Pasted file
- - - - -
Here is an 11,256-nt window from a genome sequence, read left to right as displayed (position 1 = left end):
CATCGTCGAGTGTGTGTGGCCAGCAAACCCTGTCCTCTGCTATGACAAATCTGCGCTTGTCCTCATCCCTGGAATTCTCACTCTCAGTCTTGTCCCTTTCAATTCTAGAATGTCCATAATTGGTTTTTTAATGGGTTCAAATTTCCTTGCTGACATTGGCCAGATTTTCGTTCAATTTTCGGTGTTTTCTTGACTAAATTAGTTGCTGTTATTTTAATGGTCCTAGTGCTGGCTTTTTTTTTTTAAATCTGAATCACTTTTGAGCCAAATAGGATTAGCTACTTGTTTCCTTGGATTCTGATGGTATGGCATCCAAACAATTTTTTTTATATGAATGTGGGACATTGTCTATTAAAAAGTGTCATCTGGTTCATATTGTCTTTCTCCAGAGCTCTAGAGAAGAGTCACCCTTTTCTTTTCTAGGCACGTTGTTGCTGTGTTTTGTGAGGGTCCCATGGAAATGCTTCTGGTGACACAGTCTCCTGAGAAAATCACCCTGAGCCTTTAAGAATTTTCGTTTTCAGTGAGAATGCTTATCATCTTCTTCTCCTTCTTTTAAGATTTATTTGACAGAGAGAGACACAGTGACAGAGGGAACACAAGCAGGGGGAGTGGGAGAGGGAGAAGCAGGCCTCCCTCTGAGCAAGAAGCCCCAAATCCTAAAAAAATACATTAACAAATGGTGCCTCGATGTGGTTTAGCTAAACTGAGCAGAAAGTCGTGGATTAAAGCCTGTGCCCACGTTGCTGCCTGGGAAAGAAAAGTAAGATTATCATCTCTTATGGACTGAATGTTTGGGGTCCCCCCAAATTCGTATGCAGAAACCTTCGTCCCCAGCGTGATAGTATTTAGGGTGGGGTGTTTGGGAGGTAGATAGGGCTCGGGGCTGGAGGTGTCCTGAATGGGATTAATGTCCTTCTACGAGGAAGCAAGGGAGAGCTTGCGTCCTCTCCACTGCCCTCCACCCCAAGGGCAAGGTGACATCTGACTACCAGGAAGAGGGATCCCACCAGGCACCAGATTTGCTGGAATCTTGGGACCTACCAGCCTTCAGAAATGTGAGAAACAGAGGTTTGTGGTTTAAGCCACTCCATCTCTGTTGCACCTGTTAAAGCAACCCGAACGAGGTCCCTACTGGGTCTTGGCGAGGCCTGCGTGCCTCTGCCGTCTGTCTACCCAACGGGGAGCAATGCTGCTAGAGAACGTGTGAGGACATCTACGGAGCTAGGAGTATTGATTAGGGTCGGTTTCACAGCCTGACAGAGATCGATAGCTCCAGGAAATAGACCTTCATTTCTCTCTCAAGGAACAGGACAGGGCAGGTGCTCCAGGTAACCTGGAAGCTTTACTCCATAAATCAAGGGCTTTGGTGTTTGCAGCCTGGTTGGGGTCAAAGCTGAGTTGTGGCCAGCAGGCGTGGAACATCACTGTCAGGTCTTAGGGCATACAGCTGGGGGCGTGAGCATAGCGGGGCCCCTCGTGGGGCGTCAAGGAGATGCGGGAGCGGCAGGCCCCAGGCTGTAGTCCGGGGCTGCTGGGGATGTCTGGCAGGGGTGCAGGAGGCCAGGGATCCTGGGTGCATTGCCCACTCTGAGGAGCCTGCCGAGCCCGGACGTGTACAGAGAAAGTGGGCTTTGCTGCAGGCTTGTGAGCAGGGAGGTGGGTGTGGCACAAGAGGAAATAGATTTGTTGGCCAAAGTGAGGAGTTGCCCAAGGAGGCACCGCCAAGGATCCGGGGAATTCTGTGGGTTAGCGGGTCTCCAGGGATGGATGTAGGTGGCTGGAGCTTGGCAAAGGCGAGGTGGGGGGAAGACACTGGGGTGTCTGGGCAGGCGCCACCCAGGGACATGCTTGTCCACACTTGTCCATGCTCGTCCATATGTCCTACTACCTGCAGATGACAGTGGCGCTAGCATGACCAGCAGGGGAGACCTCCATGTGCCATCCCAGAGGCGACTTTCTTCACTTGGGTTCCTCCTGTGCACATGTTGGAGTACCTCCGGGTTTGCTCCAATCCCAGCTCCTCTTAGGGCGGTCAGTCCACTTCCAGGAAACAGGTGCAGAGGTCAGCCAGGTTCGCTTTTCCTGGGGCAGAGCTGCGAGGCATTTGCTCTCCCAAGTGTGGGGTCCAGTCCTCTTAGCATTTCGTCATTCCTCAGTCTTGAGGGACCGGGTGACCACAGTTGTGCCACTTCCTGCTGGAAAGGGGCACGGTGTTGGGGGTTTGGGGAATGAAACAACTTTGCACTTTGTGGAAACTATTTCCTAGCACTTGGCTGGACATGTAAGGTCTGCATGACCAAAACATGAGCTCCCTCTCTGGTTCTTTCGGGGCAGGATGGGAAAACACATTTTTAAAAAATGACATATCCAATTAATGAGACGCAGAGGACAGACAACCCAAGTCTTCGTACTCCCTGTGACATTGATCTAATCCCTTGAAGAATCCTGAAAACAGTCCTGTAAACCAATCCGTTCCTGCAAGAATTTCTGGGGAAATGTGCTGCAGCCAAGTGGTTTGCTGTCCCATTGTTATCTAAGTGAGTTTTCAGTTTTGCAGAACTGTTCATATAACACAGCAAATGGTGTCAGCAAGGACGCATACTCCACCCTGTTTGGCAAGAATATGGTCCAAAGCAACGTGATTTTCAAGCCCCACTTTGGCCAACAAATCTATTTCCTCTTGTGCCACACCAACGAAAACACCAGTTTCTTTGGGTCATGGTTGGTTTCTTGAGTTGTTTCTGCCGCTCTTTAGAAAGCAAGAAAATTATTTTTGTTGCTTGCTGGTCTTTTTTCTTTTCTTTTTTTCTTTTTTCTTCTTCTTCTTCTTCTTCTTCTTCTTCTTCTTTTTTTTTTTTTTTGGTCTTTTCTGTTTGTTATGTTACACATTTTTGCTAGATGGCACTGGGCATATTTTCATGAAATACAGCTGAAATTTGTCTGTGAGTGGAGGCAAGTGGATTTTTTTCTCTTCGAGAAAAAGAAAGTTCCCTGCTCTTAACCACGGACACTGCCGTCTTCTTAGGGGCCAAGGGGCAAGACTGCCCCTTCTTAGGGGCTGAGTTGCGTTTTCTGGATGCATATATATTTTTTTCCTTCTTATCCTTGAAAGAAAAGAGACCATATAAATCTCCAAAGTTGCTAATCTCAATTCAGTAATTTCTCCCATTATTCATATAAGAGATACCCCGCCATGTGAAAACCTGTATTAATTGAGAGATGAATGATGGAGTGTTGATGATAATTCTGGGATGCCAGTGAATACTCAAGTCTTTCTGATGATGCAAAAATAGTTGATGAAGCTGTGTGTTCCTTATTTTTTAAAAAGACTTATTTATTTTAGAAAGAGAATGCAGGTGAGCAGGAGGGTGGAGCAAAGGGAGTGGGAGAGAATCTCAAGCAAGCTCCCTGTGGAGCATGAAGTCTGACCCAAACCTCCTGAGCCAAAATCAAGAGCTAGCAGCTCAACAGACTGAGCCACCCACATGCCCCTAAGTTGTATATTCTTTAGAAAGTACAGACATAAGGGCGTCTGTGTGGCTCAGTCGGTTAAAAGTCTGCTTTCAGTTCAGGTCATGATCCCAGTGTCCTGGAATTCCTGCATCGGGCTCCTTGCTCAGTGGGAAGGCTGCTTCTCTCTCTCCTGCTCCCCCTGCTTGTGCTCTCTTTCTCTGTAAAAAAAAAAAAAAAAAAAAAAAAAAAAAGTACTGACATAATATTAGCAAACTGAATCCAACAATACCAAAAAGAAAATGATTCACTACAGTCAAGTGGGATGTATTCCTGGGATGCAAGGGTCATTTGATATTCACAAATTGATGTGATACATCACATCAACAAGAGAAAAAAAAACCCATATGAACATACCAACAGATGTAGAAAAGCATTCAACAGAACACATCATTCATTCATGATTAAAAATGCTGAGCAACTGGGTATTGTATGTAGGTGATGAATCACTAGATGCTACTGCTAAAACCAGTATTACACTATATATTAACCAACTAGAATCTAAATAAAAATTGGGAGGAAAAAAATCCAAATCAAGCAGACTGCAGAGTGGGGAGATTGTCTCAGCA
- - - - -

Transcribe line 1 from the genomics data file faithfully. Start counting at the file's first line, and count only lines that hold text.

Here is an 11,256-nt window from a genome sequence, read left to right as displayed (position 1 = left end):